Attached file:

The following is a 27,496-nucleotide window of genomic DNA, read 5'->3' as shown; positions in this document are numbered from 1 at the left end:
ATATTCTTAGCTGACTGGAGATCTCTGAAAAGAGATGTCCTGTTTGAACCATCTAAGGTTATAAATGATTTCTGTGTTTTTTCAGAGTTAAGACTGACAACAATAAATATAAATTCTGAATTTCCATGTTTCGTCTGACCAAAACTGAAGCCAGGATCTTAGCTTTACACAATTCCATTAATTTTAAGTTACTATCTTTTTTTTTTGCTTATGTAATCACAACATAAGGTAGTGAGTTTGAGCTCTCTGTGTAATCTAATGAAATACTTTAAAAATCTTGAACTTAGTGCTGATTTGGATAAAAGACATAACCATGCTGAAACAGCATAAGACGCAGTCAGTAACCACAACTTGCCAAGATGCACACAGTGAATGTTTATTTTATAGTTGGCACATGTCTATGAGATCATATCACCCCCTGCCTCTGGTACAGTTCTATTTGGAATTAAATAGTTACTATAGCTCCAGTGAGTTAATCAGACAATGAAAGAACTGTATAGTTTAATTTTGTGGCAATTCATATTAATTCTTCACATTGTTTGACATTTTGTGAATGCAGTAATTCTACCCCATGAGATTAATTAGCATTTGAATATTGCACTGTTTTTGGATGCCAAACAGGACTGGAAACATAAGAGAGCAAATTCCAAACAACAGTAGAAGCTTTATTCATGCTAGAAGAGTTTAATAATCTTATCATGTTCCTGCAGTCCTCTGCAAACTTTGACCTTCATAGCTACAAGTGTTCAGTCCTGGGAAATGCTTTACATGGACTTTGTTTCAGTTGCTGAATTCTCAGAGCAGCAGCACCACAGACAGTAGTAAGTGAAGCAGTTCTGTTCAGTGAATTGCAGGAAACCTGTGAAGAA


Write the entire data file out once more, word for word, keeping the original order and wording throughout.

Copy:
The following is a 27,496-nucleotide window of genomic DNA, read 5'->3' as shown; positions in this document are numbered from 1 at the left end:
ATATTCTTAGCTGACTGGAGATCTCTGAAAAGAGATGTCCTGTTTGAACCATCTAAGGTTATAAATGATTTCTGTGTTTTTTCAGAGTTAAGACTGACAACAATAAATATAAATTCTGAATTTCCATGTTTCGTCTGACCAAAACTGAAGCCAGGATCTTAGCTTTACACAATTCCATTAATTTTAAGTTACTATCTTTTTTTTTTGCTTATGTAATCACAACATAAGGTAGTGAGTTTGAGCTCTCTGTGTAATCTAATGAAATACTTTAAAAATCTTGAACTTAGTGCTGATTTGGATAAAAGACATAACCATGCTGAAACAGCATAAGACGCAGTCAGTAACCACAACTTGCCAAGATGCACACAGTGAATGTTTATTTTATAGTTGGCACATGTCTATGAGATCATATCACCCCCTGCCTCTGGTACAGTTCTATTTGGAATTAAATAGTTACTATAGCTCCAGTGAGTTAATCAGACAATGAAAGAACTGTATAGTTTAATTTTGTGGCAATTCATATTAATTCTTCACATTGTTTGACATTTTGTGAATGCAGTAATTCTACCCCATGAGATTAATTAGCATTTGAATATTGCACTGTTTTTGGATGCCAAACAGGACTGGAAACATAAGAGAGCAAATTCCAAACAACAGTAGAAGCTTTATTCATGCTAGAAGAGTTTAATAATCTTATCATGTTCCTGCAGTCCTCTGCAAACTTTGACCTTCATAGCTACAAGTGTTCAGTCCTGGGAAATGCTTTACATGGACTTTGTTTCAGTTGCTGAATTCTCAGAGCAGCAGCACCACAGACAGTAGTAAGTGAAGCAGTTCTGTTCAGTGAATTGCAGGAAACCTGTGAAGAA